Thursday, July 25, 2002
John English, faculty member in UW's history department, and a former Member of Parliament, is the CIGI's acting executive director. According to a news release, the CIGI's mandate will be "to produce expert analysis on international governance, as well as national and international policy recommendations." It will be the only such centre in Canada.
The CIGI will bring together international scholars, policy makers, and experts to study the global political economy, focussing on the restructuring of international governance, with particular emphasis on financial and economic institutions. It will draw on the academic expertise of UW and Wilfrid Laurier University, and on the region's expertise in information technology.
Of the reason for his donation, Balsillie said, "We are living in a knowledge-based economy, where the most successful individuals, companies, and nations are those able to capitalize on the right information. Our centre will help Canadians, and the world, make better sense of the global political and economic changes, and discover the best ways to manage those changes."
The CIGI will be housed in the former Seagram museum on Erb street in Waterloo.
It's there just waiting to be used, and some contend it is so vast it could take care of all our energy needs for hundreds of years in the future.
Nikaya Snell, seven, navigates a suspension bridge which she and her fellow Engineering Science Quest campers built outside the Physics building. ESQ is a summer camp program that gives children the opportunity to explore science, math, and engineering.
Methane is more environmentally benign than gasoline and other petroleum fuels burned in cars, trucks and aircraft -- or for that matter, the coal burned to generate electricity. If methane were used instead, the by-products would merely be water and carbon dioxide (CO2), neither of which is hugely harmful to the environment, although CO2 is a greenhouse gas and contributes to global warming.
A team of UW physicists is studying gas hydrates, the form in which the methane is most readily available. Team members include Bruce Torrie, a solid state physicist who has been working "at the boundary between physics and chemistry" for many years; Jamie Forrest, who has been using a quartz crystal "microbalance" to study polymers and more recently to probe the formation and dissociation of hydrate structures that are formed with xenon in ice films; Stefan Idziak, who is involved in X-ray spectrometry studies into what is happening at the surface of hydrate structures; and James Chan, a recent graduate of the chemical physics program.
Methane-related research is also being conducted by scientists in other countries, including Americans and Japanese, both of whom are doing studies with Canadians in the Mackenzie River Delta. A recent international conference on gas hydrates in Japan attracted 300 participants.
"The Japanese seem particularly interested in methane as a potential energy source," says Torrie. "Of course Japan has little alternative; it has almost no coal, petroleum or natural gas of its own."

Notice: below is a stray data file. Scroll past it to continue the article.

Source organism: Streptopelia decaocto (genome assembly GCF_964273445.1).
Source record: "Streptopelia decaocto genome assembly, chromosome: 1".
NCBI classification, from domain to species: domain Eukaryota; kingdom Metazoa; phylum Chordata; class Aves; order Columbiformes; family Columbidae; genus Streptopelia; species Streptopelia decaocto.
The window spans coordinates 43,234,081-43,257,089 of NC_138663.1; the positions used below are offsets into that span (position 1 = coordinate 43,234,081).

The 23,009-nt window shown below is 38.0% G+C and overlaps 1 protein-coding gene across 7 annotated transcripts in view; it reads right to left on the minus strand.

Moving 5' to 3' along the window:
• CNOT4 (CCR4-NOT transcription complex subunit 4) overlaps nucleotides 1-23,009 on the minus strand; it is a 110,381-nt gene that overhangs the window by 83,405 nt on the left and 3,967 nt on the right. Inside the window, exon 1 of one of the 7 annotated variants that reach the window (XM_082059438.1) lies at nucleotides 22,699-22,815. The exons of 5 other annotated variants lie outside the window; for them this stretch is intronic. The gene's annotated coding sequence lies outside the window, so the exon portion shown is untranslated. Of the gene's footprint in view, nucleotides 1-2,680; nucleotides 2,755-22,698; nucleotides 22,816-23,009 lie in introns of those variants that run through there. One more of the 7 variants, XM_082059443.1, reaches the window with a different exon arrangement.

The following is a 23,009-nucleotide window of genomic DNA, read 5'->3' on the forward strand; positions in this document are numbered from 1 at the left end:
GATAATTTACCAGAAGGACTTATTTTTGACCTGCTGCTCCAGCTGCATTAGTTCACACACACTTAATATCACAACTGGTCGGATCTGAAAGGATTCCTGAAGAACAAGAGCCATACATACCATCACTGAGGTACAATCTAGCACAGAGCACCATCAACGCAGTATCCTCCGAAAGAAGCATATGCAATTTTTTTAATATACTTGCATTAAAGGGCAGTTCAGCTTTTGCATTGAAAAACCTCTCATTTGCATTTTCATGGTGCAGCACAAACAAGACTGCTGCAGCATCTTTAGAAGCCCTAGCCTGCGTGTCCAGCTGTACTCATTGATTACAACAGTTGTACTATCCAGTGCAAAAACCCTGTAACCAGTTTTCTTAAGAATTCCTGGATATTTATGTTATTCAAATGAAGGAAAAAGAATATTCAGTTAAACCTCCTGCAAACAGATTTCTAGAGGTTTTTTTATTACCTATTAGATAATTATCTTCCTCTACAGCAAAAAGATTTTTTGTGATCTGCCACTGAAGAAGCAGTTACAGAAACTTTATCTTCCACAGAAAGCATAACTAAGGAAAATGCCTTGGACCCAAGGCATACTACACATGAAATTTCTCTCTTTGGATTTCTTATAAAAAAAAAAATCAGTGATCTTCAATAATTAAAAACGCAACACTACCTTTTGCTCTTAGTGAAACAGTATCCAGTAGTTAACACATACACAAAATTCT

It is known that methane gas (CH4) is generated when vegetation breaks down in compost or manure piles, for example. When such a breakdown occurs at the bottom of the ocean, high pressures and low temperatures are also involved. Methane hydrate looks like white ice but when hauled it to the surface of the ocean it bubbles as the methane is released, and some have called it "the ice that burns."
The methane can be released from this "ice" by bringing it to the surface of the ocean, or it can also be heated while it is still on the ocean floor, with the methane to be trapped and then pumped up. Still another alternative could be to pump carbon dioxide down to the ocean floor where it undergoes an exchange process with the methane. It is also possible to form the carbon dioxide hydrate directly from CO2 gas and water, so there are two ways of removing CO2 gas from the atmosphere and sequestering it at the bottom of the ocean.
Mapping of undersea methane resources throughout the world is currently under way using sonar techniques.
Torrie anticipates the cost of producing and shipping large quantities of methane could be fairly high, so it may be difficult to compete with existing energy sources such as petroleum at the moment. However, if petroleum, coal and natural gas prices continue to rise, and nuclear waste disposal problems continue to haunt us, methane could become an increasingly attractive alternative -- particularly if research underway at UW and elsewhere results in more efficient ways of collecting, transporting, or dissociating the methane hydrates.
Also this evening, a talk entitled World Peace: A Spiritual Issue by Rev. Paul Ellingham, chaplain at UW and WLU, and minister of Bloomingdale United Church. The event takes place in MC 4021 at 7 p.m., and is hosted by the Spiritual Heritage Education Network and Waterloo India Linkage.
Tomorrow night is Open Mic Night at the Grad House. The event begins at 9:30 p.m., and there is no cover charge. The announcement from the GSA says "bring your talents... bring your friends!"
The Maple Summer Workshop 2002 will be held in Waterloo from July 28-30. The conference program will include interactive tutorials, presentations, and sessions "that will appeal to Maple users of all experience levels and disciplines." Register online or contact Helene Chatterton for more information at firstname.lastname@example.org. UW faculty are eligible for a 25 percent discount off registration fees, by indicating their eligibility in the 'special requests' section of the registration form.
TODAY IN UW HISTORYJuly 25, 1994: UW and the Bank of Montreal announce a "partnership" for research and training in software technology.